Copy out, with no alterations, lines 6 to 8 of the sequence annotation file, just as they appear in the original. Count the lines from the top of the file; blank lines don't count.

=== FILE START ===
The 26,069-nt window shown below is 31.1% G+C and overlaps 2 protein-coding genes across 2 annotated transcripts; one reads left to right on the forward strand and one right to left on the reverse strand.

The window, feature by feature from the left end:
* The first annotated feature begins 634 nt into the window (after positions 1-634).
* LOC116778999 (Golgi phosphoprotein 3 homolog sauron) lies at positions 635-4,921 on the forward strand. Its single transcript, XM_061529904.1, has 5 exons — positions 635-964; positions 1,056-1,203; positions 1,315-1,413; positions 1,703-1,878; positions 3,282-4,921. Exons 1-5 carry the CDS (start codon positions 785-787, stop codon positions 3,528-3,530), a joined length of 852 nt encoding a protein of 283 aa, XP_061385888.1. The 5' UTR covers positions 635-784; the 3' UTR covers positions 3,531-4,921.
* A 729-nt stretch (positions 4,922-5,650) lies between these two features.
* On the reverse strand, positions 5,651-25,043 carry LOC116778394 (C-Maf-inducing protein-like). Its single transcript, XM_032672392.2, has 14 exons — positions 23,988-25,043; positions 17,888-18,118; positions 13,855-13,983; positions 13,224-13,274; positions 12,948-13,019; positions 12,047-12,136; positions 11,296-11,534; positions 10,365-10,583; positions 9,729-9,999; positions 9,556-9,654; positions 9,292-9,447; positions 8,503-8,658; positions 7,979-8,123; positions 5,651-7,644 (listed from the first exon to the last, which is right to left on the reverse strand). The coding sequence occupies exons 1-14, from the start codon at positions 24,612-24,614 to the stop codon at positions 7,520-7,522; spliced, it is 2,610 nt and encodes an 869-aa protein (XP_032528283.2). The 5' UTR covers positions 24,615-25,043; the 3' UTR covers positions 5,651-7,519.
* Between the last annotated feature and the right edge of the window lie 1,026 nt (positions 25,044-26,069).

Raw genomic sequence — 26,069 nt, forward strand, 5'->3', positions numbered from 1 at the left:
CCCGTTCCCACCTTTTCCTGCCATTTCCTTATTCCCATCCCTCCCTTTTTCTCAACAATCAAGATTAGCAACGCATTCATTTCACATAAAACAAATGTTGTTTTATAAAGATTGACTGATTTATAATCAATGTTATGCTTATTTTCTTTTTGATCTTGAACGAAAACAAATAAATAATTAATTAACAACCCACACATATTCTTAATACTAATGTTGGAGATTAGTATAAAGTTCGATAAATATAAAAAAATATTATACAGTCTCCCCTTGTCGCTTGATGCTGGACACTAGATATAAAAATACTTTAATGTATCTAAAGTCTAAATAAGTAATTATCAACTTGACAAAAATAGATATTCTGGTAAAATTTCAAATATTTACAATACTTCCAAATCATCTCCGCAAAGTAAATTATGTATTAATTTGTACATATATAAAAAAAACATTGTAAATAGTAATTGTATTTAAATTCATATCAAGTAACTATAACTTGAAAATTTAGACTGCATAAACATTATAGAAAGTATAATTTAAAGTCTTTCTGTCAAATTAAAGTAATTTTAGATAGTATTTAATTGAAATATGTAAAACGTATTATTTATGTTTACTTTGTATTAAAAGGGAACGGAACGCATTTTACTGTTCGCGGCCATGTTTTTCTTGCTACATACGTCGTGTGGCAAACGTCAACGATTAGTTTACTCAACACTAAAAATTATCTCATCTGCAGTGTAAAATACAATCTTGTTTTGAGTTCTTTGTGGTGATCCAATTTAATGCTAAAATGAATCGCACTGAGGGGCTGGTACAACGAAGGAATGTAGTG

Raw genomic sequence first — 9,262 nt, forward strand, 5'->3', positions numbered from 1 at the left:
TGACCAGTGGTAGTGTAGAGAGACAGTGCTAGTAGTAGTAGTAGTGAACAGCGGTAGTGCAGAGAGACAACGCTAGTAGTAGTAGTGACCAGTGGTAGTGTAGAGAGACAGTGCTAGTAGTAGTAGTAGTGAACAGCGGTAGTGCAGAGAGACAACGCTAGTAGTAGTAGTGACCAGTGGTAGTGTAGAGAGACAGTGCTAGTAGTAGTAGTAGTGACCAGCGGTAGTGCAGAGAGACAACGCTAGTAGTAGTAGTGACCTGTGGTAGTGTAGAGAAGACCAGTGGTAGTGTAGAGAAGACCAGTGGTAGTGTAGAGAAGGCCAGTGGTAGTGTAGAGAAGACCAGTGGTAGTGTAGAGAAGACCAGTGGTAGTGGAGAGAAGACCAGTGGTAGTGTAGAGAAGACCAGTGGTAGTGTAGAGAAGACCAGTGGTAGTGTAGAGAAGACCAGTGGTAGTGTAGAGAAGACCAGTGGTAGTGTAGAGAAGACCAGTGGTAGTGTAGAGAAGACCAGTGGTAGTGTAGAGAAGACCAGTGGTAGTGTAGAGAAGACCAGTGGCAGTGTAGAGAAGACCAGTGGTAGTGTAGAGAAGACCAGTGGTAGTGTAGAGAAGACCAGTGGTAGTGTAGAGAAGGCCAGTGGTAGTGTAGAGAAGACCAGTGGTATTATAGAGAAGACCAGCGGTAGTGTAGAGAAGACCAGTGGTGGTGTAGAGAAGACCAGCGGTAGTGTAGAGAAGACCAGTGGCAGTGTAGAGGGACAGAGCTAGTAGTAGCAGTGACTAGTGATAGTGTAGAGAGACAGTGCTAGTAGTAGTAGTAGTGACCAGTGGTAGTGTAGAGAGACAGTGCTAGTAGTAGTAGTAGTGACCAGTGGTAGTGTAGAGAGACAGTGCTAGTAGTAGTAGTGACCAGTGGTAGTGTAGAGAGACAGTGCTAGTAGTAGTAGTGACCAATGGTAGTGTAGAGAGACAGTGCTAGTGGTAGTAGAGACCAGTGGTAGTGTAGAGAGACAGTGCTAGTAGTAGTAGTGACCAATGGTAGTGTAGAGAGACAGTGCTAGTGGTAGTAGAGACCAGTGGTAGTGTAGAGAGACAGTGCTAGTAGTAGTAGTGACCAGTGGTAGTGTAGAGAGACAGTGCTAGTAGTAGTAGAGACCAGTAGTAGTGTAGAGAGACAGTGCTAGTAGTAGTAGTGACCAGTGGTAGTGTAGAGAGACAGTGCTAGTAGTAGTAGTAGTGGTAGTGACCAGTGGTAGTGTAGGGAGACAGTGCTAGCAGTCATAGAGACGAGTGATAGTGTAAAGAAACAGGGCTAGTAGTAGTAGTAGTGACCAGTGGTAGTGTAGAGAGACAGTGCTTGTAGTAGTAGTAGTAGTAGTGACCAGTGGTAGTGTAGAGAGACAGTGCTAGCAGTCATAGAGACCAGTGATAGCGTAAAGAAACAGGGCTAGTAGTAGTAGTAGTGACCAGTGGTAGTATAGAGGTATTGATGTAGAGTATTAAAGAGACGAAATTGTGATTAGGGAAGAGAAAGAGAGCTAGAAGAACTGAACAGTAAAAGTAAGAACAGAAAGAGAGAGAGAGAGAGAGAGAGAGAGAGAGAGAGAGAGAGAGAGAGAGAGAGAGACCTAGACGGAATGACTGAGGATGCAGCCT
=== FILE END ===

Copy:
* On the reverse strand, positions 5,651-25,043 carry LOC116778394 (C-Maf-inducing protein-like). Its single transcript, XM_032672392.2, has 14 exons — positions 23,988-25,043; positions 17,888-18,118; positions 13,855-13,983; positions 13,224-13,274; positions 12,948-13,019; positions 12,047-12,136; positions 11,296-11,534; positions 10,365-10,583; positions 9,729-9,999; positions 9,556-9,654; positions 9,292-9,447; positions 8,503-8,658; positions 7,979-8,123; positions 5,651-7,644 (listed from the first exon to the last, which is right to left on the reverse strand). The coding sequence occupies exons 1-14, from the start codon at positions 24,612-24,614 to the stop codon at positions 7,520-7,522; spliced, it is 2,610 nt and encodes an 869-aa protein (XP_032528283.2). The 5' UTR covers positions 24,615-25,043; the 3' UTR covers positions 5,651-7,519.
* Between the last annotated feature and the right edge of the window lie 1,026 nt (positions 25,044-26,069).

Raw genomic sequence — 26,069 nt, forward strand, 5'->3', positions numbered from 1 at the left: